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Comparison of enterotoxigenic Escherichia coli isolated from surface water and diarrhoeal stool samples in Bangladesh

Review article
Authors Y. A. Begum
K. A. Talukder
G. B. Nair
S. I. Khan
Ann-Mari Svennerholm
R. B. Sack
Firdausi Qadri
Published in Can J Microbiol
Volume 53
Issue 1
Pages 19-26
Publication year 2007
Published at Institute of Biomedicine, Department of Microbiology and Immunology
Pages 19-26
Language en
Keywords Bacterial Toxins/*classification, Bangladesh, Disease Reservoirs/microbiology, Dysentery/*microbiology, Escherichia coli/classification/isolation & purification/*pathogenicity, Fresh Water/*microbiology, Humans, *Microbial Sensitivity Tests, Serotyping, Water Supply/analysis
Subject categories Microbiology in the medical area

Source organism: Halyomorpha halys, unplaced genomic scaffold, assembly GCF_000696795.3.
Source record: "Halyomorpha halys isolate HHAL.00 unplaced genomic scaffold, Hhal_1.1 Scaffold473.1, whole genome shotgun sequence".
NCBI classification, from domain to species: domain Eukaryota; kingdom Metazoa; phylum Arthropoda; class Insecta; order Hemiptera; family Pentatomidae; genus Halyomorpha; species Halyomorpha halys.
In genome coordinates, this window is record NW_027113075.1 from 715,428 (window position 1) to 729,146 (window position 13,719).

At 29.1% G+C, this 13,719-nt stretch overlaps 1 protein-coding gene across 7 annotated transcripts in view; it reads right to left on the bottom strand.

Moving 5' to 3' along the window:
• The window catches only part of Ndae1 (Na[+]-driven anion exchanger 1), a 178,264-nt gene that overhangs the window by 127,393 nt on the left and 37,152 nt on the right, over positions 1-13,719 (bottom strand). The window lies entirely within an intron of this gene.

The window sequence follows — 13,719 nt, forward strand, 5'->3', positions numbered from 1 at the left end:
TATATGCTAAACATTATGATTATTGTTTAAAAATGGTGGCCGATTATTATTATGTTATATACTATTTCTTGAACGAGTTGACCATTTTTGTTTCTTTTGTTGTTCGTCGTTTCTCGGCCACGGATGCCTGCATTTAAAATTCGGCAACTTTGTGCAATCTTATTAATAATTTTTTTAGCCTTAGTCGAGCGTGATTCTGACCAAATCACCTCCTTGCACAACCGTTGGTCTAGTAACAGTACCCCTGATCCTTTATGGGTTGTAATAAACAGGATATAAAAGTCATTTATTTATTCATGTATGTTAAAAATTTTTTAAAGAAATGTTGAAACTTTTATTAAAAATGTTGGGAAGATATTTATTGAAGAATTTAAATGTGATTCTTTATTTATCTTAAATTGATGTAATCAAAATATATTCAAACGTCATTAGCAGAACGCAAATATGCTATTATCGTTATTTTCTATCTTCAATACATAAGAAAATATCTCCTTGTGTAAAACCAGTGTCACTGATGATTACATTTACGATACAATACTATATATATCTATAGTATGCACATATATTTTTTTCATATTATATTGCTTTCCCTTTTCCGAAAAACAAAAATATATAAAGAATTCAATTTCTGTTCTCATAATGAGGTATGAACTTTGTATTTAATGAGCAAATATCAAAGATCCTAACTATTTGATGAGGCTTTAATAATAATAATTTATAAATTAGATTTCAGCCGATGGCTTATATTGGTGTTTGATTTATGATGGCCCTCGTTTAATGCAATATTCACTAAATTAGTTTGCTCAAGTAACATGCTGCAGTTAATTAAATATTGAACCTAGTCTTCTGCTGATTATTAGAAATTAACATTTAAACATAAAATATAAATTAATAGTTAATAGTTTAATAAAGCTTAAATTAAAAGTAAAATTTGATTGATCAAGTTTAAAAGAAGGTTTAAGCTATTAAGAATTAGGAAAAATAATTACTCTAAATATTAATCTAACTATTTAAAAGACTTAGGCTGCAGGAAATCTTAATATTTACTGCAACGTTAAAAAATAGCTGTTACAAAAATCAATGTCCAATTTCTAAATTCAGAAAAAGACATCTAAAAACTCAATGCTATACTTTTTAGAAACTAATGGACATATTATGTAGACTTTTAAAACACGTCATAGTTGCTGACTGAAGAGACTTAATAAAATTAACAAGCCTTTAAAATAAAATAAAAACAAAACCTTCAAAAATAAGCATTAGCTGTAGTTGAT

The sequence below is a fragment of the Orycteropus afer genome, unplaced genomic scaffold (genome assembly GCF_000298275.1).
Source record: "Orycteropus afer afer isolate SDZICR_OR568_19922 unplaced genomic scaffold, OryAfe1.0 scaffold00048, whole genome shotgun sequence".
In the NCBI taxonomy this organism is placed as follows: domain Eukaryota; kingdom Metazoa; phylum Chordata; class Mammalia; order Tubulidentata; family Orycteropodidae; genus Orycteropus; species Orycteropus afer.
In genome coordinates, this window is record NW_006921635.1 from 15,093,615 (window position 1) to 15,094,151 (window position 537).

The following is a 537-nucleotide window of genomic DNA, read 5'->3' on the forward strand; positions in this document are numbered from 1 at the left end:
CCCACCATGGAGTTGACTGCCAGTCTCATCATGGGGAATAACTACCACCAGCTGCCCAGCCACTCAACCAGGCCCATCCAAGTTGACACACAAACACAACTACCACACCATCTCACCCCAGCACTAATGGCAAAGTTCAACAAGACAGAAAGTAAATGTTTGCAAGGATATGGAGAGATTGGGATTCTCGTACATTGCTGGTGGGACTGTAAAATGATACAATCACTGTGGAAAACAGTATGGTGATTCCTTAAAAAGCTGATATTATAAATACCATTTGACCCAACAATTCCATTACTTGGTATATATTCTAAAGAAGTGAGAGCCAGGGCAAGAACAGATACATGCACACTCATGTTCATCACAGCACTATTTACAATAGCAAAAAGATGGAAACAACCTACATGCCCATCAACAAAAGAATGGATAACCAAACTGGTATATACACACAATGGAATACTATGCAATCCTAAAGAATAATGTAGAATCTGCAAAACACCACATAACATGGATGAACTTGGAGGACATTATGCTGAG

Enterotoxigenic Escherichia coli (ETEC) is a common cause of bacterial infection leading to acute watery diarrhea in infants and young children. Although the prevalence of ETEC is high in Bangladesh and infections can be spread through food and contaminated water, limited information is available about ETEC in the surface water. We carried out studies to isolate ETEC from surface water samples from ponds, rivers, and a lake from a site close to field areas known to have a high incidence of diarrhea in Dhaka, Bangladesh, and Matlab, Bangladesh. ETEC strains isolated from the water sources were compared with ETEC strains isolated from patients with diarrhea at two hospitals in these areas. ETEC were isolated from 30% (45 of 150) of the samples from the surface water sources and 19% (518 of 2700) of the clinical specimens. One hundred ETEC strains isolated from patients with similar phenotypes as the environmental strains were compared for phenotypic and genotypic properties. The most common O serogroups on ETEC were O6, O25, O78, O115, and O126 in both types of strains. Pulsed-field gel electrophoresis analyses of the ETEC strains showed that multiple clones of ETEC were present within each colonization factor type and that some clones detected in the environment were also isolated from the stools of patients. The strains showed multiple and similar antibiotic resistance patterns. This study shows that ETEC is prevalent in surface water sources in Bangladesh suggesting a possible reason for the endemicity of this pathogen in Bangladesh.

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